This study explores the process of learning to research in the context of a postgraduate programme for Teachers of English to Speakers of Other Languages (TESOL). It is an evaluation of a set on innovations in a specific programme context. It is also a research study, exploring generic issues in teaching and learning in higher education. The specific teaching and learning context is a research methods programme for Masters in Education (TESOL) students. The research into the processes and outcomes of this programme facilitates engagement with two current issues in higher education: the relationship between research and teaching, especially in the context of the education of teachers, and the process of learning to research, especially in the context of teachers where they start with a professional understanding of issues of pedagogy and curriculum. Section 3 presents a brief overview of the institutional and curricular context of the research methods course. The particular research foci are set out in Section 4. Existing research in these areas, both in general education and the specific context of TESOL is discussed in the literature review in Section 5 below. The approach to the research including the design of the data collection instruments and procedures is discussed in Section 6. The analysis of the data – questionnaire, interview and dissertation tracking – in Section 7 facilitates an engagement with these issues in the current research context which informs on the still small body of research findings on teaching and learning research methods, particularly at Masters level. In Section 8 the concluding remarks presents the implications for each of the three research foci, and sets out the limitations of this study and the opportunities for further research. The Appendices contain a range of contextualising information as well as the full results of the data analysis and proposals for further small-scale research studies.

Teaching and Learning Context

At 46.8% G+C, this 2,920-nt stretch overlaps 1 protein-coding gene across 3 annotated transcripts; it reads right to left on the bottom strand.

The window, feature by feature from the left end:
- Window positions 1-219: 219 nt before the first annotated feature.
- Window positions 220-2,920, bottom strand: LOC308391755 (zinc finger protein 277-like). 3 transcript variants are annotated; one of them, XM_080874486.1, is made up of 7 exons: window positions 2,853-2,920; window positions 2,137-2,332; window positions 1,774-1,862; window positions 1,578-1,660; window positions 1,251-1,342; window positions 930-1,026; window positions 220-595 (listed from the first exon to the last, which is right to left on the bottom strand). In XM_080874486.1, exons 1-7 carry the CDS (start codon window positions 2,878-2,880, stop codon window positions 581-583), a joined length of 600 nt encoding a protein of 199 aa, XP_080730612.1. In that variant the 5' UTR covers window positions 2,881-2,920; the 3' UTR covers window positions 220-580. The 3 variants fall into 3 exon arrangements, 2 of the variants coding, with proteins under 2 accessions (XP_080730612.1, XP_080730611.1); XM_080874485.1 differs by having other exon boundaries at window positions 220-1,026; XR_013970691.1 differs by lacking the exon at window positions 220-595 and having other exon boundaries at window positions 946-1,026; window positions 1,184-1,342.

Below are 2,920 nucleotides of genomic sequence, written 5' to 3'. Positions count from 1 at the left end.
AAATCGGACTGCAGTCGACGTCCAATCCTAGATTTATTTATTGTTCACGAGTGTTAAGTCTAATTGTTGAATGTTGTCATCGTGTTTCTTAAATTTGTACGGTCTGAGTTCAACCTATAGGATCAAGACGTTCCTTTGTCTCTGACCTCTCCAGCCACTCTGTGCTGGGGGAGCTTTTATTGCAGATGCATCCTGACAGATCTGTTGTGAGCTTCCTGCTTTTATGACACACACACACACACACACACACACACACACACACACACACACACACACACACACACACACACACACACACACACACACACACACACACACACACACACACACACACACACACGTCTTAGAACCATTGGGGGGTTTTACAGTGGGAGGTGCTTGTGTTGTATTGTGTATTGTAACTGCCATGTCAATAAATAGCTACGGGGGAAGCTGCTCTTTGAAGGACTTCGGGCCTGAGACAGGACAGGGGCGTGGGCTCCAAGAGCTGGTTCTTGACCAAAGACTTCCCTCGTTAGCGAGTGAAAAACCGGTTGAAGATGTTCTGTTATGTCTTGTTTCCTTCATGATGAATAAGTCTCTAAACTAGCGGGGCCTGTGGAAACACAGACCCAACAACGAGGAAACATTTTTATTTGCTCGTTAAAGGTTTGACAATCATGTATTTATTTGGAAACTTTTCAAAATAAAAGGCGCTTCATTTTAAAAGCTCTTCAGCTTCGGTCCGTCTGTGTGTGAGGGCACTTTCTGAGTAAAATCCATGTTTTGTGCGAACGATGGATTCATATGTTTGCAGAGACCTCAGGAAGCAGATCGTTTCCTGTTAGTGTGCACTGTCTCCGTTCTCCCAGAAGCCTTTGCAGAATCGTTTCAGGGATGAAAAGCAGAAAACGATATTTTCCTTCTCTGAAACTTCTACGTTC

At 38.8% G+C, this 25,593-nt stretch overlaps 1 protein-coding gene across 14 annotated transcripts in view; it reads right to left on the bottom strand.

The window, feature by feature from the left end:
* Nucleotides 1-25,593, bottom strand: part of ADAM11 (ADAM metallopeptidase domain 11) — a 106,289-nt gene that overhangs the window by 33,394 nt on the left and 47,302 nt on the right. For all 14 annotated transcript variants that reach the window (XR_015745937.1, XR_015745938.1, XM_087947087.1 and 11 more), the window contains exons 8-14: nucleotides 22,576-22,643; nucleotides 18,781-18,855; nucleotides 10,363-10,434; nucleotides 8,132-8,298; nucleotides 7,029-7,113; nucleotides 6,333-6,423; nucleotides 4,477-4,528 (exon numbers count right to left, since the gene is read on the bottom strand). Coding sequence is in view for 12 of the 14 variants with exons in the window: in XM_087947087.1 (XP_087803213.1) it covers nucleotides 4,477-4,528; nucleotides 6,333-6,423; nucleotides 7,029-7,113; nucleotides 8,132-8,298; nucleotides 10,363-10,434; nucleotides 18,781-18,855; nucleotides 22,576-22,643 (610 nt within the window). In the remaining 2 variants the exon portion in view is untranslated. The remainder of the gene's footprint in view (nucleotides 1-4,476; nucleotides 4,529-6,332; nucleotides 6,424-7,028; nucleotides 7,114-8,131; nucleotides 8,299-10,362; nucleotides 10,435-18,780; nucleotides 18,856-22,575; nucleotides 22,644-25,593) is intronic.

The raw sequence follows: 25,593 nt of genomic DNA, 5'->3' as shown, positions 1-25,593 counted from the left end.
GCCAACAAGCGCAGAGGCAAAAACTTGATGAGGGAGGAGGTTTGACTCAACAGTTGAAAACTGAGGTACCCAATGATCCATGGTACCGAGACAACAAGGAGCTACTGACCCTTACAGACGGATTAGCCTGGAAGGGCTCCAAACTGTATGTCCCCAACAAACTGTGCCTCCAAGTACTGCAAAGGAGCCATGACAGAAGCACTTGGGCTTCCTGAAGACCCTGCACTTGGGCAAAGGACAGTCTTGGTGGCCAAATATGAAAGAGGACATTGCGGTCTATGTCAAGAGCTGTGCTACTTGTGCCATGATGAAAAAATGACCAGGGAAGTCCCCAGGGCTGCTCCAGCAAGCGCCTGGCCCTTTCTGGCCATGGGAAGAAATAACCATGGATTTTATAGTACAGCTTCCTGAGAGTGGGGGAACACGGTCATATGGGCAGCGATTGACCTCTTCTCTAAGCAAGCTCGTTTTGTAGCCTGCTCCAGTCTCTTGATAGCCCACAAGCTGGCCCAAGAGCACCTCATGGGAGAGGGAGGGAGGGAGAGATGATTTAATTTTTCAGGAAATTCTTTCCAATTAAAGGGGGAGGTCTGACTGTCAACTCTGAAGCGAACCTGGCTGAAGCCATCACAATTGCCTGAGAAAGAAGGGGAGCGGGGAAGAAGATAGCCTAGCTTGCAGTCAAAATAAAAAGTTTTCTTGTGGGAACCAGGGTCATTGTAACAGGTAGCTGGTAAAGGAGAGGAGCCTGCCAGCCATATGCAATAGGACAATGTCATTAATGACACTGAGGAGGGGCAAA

Three factors contributed to the perceived need to examine the process of learning to research more closely. First, it is a central curricular feature of in UK Higher Education postgraduate courses in education and in TESOL /Applied Linguistics, and one which is very difficult to achieve: student evaluation feedback and external examiners reports in our own institution and the HEFCE Teaching Quality Assessment (TQA) in Education Subject Overview Report (SOR) (2001) attest to the ongoing curricular challenge in this area. Second, there are enduring questions about the utility of learning to do research as part of the core curriculum. Some students on Masters courses prefer a focus on teaching skills rather than research skills, even though such a focus is not compatible with the required dissertation element. This view derives some support from policy positions which see teachers, the students on such postgraduate courses, as consumers of the products of research rather than generators of such knowledge. Since the initial elaboration of the Stenhousian perspective on teachers and research in the 1970s, there has been a debate about the role of research in teacher education and practice, a debate still current in the discussions of the University Council for the Education of Teachers (UCET). Further perspectives on the role of research training in teacher education and in teaching are explored in Section 5 below.